Taking a few deep, mindful breaths is something that I practice multiple times a day when I’m starting to feel frustrated, lost, or completely disconnected from my body (and living completely in my head).
Simply close your eyes (optional), smile, breathe in, breathe out.
You could also try a little alternate nostril breathing first thing in the morning. This particular practice of pranayama (controlled breathing) can help you to align your energies and feel centered.
Here’s how to do it:
- Sit comfortably, close your eyes, and bring your right forefinger and middle finger to touch gently between your eyebrows.
- Take a big breath in through your nose, then close your right nostril with your thumb and exhale through your left nostril.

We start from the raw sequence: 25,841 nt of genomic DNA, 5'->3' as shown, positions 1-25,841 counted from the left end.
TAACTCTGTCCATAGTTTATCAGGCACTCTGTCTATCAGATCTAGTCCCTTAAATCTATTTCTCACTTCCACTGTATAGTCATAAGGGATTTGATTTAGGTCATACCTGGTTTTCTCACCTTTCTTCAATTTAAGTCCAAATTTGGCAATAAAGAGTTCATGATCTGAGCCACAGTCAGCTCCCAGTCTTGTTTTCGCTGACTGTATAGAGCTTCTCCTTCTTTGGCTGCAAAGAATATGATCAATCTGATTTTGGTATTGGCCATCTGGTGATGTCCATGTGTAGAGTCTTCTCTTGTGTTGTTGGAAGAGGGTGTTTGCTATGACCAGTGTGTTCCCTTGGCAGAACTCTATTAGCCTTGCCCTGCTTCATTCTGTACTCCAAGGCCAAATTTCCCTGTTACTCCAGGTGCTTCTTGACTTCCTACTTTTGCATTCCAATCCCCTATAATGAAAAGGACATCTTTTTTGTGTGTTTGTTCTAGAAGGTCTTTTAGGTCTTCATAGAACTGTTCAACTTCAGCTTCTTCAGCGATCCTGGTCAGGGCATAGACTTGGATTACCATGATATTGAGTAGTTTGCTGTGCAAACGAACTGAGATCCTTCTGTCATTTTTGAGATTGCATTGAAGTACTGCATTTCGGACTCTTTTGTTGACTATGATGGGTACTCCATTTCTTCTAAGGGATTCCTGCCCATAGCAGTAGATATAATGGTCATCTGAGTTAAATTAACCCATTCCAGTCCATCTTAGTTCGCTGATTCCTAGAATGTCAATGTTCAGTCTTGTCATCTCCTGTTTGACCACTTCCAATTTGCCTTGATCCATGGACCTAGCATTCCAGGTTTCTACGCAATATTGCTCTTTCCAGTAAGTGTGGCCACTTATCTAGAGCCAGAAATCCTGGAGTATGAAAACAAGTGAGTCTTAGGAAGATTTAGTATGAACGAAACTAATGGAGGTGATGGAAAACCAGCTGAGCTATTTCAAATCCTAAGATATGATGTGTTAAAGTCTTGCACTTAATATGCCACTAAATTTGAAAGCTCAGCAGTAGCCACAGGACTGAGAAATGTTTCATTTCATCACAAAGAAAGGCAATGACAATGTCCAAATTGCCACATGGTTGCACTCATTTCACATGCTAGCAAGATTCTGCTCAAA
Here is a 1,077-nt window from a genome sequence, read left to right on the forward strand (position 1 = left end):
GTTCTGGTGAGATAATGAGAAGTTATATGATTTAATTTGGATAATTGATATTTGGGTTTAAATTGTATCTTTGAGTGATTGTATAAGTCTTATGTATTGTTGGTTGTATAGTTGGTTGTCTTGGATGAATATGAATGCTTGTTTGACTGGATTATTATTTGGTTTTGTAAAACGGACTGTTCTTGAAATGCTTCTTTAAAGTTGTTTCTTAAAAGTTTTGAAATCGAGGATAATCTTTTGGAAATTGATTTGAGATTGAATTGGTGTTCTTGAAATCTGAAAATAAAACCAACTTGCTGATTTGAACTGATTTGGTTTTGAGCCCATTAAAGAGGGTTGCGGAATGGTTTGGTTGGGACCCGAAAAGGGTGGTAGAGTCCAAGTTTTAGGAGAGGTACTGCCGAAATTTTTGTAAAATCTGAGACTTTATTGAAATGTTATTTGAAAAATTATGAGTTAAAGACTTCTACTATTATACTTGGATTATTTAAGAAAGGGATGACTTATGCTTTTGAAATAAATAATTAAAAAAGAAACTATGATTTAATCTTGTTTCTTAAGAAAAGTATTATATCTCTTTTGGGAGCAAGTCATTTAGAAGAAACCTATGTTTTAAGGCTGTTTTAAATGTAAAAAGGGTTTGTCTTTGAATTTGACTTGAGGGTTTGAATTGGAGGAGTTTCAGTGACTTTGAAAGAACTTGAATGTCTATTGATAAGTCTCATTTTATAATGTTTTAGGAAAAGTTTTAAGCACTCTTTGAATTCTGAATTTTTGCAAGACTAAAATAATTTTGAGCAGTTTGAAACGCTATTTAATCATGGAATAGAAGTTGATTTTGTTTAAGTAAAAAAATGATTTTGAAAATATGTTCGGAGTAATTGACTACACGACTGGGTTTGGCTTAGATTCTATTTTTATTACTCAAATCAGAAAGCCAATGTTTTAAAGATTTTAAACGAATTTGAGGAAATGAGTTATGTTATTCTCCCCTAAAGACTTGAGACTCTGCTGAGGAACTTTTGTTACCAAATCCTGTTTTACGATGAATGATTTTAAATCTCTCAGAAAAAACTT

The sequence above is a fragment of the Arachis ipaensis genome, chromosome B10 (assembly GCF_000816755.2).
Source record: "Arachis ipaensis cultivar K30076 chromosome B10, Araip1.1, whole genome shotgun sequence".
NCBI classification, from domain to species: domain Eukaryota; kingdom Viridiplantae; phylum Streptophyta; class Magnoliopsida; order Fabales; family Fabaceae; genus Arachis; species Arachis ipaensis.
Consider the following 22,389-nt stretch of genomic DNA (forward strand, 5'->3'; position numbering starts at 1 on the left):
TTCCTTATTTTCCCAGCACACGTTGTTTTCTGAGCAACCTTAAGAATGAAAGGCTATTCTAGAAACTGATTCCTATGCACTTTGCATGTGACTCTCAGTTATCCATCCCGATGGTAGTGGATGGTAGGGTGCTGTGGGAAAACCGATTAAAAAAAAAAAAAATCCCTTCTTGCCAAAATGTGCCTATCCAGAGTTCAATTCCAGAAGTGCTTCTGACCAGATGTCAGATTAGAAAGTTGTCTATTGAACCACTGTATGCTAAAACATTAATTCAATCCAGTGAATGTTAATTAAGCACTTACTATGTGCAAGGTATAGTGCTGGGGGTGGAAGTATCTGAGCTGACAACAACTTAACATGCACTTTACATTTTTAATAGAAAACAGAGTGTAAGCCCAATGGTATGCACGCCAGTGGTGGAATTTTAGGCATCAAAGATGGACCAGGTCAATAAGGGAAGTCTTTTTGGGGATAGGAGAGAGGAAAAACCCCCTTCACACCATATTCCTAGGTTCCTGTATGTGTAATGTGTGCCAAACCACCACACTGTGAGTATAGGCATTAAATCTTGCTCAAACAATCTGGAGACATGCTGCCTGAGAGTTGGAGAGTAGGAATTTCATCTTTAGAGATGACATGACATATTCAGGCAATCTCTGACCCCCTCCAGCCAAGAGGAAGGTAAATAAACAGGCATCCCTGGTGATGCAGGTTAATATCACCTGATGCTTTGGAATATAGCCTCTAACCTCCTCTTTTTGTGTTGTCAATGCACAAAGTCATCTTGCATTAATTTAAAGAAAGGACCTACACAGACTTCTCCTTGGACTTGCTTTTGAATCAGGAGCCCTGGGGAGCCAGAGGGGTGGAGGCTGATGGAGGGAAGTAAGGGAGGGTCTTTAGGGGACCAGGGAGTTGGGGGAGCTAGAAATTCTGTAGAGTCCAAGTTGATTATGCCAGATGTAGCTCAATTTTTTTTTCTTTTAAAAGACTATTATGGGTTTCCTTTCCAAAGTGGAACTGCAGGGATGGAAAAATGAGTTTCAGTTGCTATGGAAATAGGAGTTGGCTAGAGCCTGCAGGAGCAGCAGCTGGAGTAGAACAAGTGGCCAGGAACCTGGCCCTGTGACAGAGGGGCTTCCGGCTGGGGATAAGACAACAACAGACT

- Inhale through your left nostril.
- Close your left nostril with your ring finger and exhale through the right.
- Inhale through your right nostril.
- Continue for a few minutes.
Taking the time to sit down and write is a great way to get your concerns, thoughts, and feelings out of your head and onto some paper. It’s a wonderful way to feel grounded and more connected to yourself.
Here are some journaling prompts:
- Write 3 pages of freehand – anything and everything that pops into your head without stopping.
- A gratitude list.
- Write down what’s making you feel stressed – no judgement or trying to solve it.
- Write three goals for the next year and three steps for how you’re going to get to each of them!
- Describe all of the things that you can feel, hear, and see right now.
4 simple ways to move towards feeling grounded amidst the chaos of motherhood…
What’s your favorite way to feel grounded and what would you like to start learning more about?
By Keira Leane Shepherd
Reproduced with kind permission